Hit by multiple controversies, the military is placing itself beyond the reach of public inspection by branding anyone who dares challenge its practices, a public enemy or slapping them with a lawsuit.
One notable example is the case of Narissarawan Kaewnopparat, who is seeking justice for her uncle, who was beaten death while serving as an Army conscript in 2011. Narissarawan is being sued for defamation over the accusation that an Army Captain, who is reportedly the son of a general, ordered the fatal beating.
The actions against Narissarawan suggest that Army brass intervened to prevent a high-ranking officer’s son being called to account for deadly violence within the ranks.
In a case less well known to the public, Cross Cultural Foundation director Pornpen Kongkachornkiat and fellow human rights activists Somchai Homla-or and Anchana Heemina have been hit with charges of defamation and violating the Computer Crime Act. Their alleged crime was to report that 54 suspects were subjected to inhumane and degrading treatment at the hands of the military in the deep South.
These and other recent cases show that anyone who seeks to expose ugly practices within the military is viewed by the junta as undermining national stability and harbouring a political agenda. In taking that attitude it dodges the need for public accountability that is the very foundation of social justice and democracy. The same dodge was used over revelations that a construction company run by Prime Minister Prayut Chan-o-cha’s nephew had won contracts worth more than Bt155 million from the Army. Government officials were quick to brand questions asked about the deals as political attacks by those who oppose the government.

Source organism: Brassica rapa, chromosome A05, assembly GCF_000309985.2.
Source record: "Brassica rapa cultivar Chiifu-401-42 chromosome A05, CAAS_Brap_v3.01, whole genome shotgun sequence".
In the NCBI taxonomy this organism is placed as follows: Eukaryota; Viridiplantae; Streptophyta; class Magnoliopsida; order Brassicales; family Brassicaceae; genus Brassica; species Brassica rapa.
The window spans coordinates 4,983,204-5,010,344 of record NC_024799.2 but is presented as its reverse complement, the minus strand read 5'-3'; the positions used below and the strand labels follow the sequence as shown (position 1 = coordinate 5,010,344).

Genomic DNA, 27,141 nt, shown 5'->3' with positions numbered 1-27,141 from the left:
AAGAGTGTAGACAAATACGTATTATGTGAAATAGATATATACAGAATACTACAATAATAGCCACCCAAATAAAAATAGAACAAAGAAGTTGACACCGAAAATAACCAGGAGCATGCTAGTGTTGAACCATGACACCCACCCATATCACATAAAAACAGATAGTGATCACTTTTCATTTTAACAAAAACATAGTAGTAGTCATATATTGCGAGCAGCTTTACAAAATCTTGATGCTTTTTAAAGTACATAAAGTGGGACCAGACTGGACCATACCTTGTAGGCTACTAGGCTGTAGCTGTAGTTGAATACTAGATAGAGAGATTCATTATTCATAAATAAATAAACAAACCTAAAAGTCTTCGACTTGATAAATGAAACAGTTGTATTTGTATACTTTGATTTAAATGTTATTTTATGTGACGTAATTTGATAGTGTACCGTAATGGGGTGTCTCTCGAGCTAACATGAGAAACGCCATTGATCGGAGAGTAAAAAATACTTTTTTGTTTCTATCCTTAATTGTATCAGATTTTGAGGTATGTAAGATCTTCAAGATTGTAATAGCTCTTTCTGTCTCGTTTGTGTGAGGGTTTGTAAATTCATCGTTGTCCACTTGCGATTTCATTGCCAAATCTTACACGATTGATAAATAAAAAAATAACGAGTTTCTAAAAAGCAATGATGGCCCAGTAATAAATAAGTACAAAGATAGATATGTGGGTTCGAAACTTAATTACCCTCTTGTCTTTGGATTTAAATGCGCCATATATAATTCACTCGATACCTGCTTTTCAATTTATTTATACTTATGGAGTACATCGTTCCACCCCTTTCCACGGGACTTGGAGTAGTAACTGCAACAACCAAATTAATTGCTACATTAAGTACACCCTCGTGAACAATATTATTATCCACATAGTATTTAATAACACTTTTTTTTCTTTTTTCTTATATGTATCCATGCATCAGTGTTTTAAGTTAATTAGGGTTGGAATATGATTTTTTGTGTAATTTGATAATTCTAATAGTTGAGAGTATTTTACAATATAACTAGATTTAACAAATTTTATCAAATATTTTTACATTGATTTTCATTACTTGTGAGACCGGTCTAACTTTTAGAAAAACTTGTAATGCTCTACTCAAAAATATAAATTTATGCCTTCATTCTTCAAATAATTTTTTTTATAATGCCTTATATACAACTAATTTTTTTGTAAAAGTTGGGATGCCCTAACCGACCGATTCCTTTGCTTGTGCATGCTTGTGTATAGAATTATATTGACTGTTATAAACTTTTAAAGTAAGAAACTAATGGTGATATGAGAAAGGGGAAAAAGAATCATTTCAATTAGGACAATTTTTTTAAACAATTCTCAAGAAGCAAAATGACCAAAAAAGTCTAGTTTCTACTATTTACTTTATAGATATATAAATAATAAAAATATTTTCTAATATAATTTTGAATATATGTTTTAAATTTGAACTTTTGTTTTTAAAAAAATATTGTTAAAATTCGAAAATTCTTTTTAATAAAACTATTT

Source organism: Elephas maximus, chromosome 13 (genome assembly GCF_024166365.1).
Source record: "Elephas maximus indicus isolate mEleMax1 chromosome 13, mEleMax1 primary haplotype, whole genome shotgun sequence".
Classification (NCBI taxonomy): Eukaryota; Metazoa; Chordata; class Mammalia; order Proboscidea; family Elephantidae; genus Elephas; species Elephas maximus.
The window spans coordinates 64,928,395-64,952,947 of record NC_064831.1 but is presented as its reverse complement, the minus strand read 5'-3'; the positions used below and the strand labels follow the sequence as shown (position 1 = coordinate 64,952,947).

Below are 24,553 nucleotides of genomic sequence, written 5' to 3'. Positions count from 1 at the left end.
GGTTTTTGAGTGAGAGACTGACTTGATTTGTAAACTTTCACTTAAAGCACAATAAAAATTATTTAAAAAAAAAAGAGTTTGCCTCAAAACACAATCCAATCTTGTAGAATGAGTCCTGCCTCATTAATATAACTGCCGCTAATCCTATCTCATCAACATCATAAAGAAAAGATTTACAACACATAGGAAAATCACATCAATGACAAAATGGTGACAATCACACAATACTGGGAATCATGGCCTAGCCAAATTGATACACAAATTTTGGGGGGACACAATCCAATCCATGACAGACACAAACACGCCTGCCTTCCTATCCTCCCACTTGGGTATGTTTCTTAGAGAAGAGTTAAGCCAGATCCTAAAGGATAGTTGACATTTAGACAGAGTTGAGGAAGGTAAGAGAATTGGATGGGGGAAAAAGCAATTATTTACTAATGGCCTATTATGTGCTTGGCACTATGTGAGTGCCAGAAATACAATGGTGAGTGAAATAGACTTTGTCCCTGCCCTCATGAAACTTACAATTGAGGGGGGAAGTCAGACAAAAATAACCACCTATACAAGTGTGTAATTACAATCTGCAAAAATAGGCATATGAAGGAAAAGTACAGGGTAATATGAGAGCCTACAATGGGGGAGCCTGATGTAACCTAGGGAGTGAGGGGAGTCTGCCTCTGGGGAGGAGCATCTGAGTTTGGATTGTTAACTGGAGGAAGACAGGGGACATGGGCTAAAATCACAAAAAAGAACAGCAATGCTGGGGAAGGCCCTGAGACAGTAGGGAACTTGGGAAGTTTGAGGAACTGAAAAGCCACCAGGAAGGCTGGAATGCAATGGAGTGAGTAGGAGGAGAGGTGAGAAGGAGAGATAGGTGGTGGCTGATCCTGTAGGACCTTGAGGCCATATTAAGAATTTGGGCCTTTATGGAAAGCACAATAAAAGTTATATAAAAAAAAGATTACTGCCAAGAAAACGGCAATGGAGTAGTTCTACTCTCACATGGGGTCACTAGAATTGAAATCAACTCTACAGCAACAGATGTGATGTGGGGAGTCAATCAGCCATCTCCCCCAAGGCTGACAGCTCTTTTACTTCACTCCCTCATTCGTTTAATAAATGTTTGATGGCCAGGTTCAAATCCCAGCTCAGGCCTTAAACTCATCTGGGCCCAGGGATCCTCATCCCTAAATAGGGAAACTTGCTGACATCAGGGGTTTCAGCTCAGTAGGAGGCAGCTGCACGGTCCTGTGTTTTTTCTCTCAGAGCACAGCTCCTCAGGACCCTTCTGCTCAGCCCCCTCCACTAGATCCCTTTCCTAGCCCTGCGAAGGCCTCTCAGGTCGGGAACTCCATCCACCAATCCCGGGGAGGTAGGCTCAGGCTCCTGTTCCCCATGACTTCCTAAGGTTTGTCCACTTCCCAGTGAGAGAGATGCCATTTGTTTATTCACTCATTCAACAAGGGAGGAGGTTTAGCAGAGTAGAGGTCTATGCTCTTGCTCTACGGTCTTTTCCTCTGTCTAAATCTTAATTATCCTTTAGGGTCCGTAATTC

The prime minister has emphasised time and again that his 2014 power seizure was justified because corrupt politicians were threatening national security and had to face justice.
However, it is now clear that no one is permitted to scrutinise the military and the government under its control, or to call them to account for the same corrupt practices once indulged in by politicians.
The country has reached a very dangerous situation, since Thai history has taught us that uncontrolled and unchecked use of power results in devastating tyranny.
The scenario before us will only darken further if the military and the government continue to deny legitimacy to public and independent bodies who scrutinise their operations. In this period of transition back to civilian rule, members of the armed forces cannot use their influence with the military government to evade the rule of law and remain unaccountable to the public.
Right now, however, we are at the mercy of a government that wields absolute power. We can only hope it does the right thing, and avoids repeating the mistakes of past authoritarian regimes whose violence against their opponents has left such deep scars in Thai history.